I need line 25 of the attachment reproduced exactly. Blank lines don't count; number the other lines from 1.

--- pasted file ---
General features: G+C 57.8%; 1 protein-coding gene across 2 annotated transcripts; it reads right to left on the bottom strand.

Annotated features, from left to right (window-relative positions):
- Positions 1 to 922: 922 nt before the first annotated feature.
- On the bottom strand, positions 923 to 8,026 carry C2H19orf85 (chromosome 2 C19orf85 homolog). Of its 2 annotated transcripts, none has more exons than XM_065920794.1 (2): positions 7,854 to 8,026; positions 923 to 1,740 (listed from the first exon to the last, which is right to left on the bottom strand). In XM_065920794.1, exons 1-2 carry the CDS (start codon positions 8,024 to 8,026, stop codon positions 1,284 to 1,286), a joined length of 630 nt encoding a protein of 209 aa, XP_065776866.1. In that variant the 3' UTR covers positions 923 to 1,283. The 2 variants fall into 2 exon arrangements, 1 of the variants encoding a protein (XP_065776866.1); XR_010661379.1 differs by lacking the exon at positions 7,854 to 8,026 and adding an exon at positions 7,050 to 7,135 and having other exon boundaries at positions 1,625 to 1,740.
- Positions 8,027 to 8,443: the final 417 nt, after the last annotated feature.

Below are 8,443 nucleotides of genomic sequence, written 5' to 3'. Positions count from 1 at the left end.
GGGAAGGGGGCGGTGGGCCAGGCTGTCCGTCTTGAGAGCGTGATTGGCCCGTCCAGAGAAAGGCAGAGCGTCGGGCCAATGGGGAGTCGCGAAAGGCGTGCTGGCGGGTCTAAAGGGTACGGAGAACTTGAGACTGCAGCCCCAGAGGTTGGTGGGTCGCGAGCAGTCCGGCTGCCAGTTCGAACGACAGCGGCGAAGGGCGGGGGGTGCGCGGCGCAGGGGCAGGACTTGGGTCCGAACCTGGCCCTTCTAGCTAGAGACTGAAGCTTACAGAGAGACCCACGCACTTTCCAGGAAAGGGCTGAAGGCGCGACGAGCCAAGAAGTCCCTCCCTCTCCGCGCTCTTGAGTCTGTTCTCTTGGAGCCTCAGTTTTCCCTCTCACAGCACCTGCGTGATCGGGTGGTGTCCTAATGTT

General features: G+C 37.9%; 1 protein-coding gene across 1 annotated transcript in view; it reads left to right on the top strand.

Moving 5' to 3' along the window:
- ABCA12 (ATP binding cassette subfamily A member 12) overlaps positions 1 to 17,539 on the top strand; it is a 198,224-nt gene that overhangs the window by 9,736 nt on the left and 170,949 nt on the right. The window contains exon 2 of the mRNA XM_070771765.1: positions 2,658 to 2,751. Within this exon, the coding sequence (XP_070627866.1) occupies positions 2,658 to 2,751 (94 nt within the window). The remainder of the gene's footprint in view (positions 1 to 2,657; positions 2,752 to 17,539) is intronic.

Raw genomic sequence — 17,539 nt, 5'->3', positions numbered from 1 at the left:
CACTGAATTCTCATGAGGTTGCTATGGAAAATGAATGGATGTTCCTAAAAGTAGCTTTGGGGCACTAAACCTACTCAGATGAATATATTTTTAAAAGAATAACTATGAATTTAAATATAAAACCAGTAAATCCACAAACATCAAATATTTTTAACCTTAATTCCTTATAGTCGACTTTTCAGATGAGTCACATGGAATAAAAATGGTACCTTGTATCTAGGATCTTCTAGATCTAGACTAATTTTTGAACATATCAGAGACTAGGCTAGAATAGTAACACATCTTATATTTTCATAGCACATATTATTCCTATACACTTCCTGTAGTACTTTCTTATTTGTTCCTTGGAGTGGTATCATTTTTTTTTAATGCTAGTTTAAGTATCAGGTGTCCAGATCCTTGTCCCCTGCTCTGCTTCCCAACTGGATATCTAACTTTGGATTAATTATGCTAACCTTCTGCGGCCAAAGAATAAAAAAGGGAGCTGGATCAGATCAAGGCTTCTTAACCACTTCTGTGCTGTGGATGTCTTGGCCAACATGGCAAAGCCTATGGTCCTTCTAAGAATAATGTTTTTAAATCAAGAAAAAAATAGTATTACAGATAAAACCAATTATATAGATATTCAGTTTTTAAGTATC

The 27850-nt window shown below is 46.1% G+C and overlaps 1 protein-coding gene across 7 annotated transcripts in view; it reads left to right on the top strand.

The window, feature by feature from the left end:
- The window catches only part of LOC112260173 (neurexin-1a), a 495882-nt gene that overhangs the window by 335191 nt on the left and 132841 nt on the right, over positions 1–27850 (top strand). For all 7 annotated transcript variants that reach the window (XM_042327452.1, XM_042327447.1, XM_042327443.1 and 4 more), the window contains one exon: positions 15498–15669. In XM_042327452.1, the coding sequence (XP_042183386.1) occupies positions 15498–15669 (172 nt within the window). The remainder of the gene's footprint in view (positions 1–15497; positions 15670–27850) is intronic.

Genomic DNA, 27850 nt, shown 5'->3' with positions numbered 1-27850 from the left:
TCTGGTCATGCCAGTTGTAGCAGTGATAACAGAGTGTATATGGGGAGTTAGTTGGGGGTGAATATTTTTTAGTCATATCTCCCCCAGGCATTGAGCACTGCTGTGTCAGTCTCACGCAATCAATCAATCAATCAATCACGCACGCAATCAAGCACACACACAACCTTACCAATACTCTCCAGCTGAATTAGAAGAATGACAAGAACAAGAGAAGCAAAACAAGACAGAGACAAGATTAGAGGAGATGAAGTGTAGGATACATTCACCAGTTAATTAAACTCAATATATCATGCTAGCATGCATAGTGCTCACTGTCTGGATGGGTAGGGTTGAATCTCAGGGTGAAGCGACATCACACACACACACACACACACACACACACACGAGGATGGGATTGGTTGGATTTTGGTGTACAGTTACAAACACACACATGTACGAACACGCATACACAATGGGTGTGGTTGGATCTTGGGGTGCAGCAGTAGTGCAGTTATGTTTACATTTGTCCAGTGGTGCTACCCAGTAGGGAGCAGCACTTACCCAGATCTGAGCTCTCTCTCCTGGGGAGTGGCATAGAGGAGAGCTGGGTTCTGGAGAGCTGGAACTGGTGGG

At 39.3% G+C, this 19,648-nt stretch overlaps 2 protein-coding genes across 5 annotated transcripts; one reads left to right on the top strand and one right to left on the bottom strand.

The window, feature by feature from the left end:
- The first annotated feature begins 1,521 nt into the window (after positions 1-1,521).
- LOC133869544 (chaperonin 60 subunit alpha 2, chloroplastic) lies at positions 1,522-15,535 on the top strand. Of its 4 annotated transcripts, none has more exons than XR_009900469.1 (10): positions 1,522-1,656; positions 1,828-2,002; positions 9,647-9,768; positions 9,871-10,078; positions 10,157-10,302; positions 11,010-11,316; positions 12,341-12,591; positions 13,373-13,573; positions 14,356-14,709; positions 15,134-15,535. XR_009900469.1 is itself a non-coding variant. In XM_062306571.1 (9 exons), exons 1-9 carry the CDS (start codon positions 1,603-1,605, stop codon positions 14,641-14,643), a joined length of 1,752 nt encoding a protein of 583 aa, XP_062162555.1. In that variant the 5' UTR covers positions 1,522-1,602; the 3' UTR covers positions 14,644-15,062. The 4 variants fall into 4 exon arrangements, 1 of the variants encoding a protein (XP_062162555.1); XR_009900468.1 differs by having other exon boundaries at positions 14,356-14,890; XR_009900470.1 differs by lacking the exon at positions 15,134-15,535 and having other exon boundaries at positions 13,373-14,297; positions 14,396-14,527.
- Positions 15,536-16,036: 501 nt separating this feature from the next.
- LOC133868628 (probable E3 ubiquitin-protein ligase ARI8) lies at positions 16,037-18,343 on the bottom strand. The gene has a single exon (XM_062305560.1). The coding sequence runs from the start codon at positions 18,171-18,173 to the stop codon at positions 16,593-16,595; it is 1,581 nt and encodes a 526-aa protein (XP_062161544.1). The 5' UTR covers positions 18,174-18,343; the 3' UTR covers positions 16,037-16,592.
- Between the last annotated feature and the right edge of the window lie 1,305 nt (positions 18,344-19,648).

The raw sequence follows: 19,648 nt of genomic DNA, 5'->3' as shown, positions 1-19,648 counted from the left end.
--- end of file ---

The raw sequence follows: 19,648 nt of genomic DNA, 5'->3' as shown, positions 1-19,648 counted from the left end.